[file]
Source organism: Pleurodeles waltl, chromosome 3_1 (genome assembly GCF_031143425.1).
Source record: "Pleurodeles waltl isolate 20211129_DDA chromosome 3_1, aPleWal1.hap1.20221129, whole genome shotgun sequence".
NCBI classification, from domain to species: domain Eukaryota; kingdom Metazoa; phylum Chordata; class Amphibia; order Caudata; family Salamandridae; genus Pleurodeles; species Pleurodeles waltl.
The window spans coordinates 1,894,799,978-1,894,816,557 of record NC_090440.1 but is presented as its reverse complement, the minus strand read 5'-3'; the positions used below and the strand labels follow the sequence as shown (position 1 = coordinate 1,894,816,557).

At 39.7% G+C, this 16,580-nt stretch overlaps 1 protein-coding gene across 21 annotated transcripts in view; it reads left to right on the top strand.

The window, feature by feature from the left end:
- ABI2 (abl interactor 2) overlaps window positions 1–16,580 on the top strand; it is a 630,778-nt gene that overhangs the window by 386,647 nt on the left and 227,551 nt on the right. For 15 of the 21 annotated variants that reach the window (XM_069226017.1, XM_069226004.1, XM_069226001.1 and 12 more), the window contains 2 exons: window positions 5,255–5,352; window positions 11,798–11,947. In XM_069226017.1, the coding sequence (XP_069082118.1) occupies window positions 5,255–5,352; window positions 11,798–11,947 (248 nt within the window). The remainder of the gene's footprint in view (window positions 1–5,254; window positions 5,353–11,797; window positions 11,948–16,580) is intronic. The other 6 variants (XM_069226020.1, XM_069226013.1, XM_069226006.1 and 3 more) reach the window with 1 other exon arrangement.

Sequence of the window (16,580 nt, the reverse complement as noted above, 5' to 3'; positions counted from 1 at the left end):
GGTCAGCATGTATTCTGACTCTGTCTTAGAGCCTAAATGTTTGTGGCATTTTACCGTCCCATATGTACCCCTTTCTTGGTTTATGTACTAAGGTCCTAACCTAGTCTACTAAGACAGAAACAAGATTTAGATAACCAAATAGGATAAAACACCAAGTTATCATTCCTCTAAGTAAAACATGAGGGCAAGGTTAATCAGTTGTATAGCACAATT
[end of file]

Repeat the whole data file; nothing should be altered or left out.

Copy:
Source organism: Pleurodeles waltl, chromosome 3_1 (genome assembly GCF_031143425.1).
Source record: "Pleurodeles waltl isolate 20211129_DDA chromosome 3_1, aPleWal1.hap1.20221129, whole genome shotgun sequence".
NCBI classification, from domain to species: domain Eukaryota; kingdom Metazoa; phylum Chordata; class Amphibia; order Caudata; family Salamandridae; genus Pleurodeles; species Pleurodeles waltl.
The window spans coordinates 1,894,799,978-1,894,816,557 of record NC_090440.1 but is presented as its reverse complement, the minus strand read 5'-3'; the positions used below and the strand labels follow the sequence as shown (position 1 = coordinate 1,894,816,557).

At 39.7% G+C, this 16,580-nt stretch overlaps 1 protein-coding gene across 21 annotated transcripts in view; it reads left to right on the top strand.

The window, feature by feature from the left end:
- ABI2 (abl interactor 2) overlaps window positions 1–16,580 on the top strand; it is a 630,778-nt gene that overhangs the window by 386,647 nt on the left and 227,551 nt on the right. For 15 of the 21 annotated variants that reach the window (XM_069226017.1, XM_069226004.1, XM_069226001.1 and 12 more), the window contains 2 exons: window positions 5,255–5,352; window positions 11,798–11,947. In XM_069226017.1, the coding sequence (XP_069082118.1) occupies window positions 5,255–5,352; window positions 11,798–11,947 (248 nt within the window). The remainder of the gene's footprint in view (window positions 1–5,254; window positions 5,353–11,797; window positions 11,948–16,580) is intronic. The other 6 variants (XM_069226020.1, XM_069226013.1, XM_069226006.1 and 3 more) reach the window with 1 other exon arrangement.

Sequence of the window (16,580 nt, the reverse complement as noted above, 5' to 3'; positions counted from 1 at the left end):
GGTCAGCATGTATTCTGACTCTGTCTTAGAGCCTAAATGTTTGTGGCATTTTACCGTCCCATATGTACCCCTTTCTTGGTTTATGTACTAAGGTCCTAACCTAGTCTACTAAGACAGAAACAAGATTTAGATAACCAAATAGGATAAAACACCAAGTTATCATTCCTCTAAGTAAAACATGAGGGCAAGGTTAATCAGTTGTATAGCACAATT